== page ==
The Fourth Man in the Fire
The Fourth Man in the Fire is a biblical reference, implying a sense of protection from eating out at overpriced restaurants in Toronto.
It's not a far cry from the concept of owner Shant Mardirosian's previous project, Burger's Priest, whose slogan was "Redeeming the burger one at a time."
The restaurant takes over the former Campagnolo space, made over in what Mardirosian calls "pizzeria green" — a classy deep olive, the walls covered in "autographed" celeb photos. Though the decor is old-school with 66 comfy low seats, iPad menus rest on every single wooden table.
With Fourth Man, Mardirosian seeks to get rid of all the things that bother him about restaurants, taking care of diners and staff with equal care (every position is paid $20 an hour).
As such, when you order, tap your card on the back of the iPad and it's automatically sent to the kitchen and paid for.
Another iPad next to the door on your way out prompts tipping options, and there's also a mailbox for cash tips.
One goal was to feed four people for under $100, accomplished with a $97.97 special (taxes included) of an 18-inch pizza, family-size salad, two beers, four glasses of wine, two cans of soda, and a slice of coconut cream pie.
All pizzas ($27), in fact, are 18 inches, done in a loosely retro American Midwest style (think the best version of Domino's or Pizza Hut).
House dough is made with Caputo 00 flour and house sauce with San Marzano tomatoes, cheese a blend of whole milk mozzarella plus three others, every pie typically finished with a frilly shaving of parm.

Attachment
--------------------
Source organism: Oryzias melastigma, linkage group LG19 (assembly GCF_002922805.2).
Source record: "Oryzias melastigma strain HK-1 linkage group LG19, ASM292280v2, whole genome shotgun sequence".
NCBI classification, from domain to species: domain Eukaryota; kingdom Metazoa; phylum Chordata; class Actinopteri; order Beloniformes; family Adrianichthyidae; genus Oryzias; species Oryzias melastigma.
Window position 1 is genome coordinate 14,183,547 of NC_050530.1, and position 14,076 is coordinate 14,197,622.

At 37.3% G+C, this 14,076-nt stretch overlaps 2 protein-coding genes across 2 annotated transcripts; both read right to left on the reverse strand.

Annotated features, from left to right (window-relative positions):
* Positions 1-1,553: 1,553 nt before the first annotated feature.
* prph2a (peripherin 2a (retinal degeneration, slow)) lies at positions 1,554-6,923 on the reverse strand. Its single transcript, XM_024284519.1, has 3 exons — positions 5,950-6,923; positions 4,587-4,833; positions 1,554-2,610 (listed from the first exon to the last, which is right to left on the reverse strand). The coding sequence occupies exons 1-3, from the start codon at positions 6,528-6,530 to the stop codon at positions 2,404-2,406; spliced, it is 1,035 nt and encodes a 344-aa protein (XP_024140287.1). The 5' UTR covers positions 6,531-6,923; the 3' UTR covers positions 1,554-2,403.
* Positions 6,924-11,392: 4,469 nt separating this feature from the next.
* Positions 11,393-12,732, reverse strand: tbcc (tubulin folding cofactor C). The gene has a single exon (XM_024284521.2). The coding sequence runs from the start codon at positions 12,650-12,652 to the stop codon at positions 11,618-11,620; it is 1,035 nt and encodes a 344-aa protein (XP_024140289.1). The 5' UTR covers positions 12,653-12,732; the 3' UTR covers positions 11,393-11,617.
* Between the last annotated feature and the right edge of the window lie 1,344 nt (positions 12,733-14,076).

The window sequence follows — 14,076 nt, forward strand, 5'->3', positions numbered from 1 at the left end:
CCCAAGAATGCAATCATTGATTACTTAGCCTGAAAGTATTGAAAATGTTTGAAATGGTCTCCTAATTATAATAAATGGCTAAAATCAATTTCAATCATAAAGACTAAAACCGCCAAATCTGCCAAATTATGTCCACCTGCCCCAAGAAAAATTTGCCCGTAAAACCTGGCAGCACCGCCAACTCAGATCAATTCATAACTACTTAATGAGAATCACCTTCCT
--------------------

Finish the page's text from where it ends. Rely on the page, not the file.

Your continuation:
Italian sausage is made in house too, but we go with a classic pepperoni.
The mildly spicy slices of meat are more flat and greasy than little, crispy and cupped.
The family-size Caesar salad that feeds four to six goes for $16 a la carte, a massive size for one or two priced at $10. Chopped Romaine is accented by an eggless Caesar vinaigrette plus chewy, smoky bacon bits, gigantic spongy croutons and of course, parm.
Coconut cream pie ($9) is made in house, a crusty coconut shortbread base layered with a sort of dense and sweet coconut custard, fluffy whipped cream and toasted coconut.
As for drinks, press a button built into the table, almost like on an airplane.
A drinks cart will be rolled over to you, flight-attendant-style.
Bottles of Miller High Life are just $3.89 with tax, the crisp beer an iconic throwback complement to the greasy, heavy food.
Glasses of Chianti go for $5, dry but still a little fruity and crushable with food.
There's space for a patio seating 29 outside.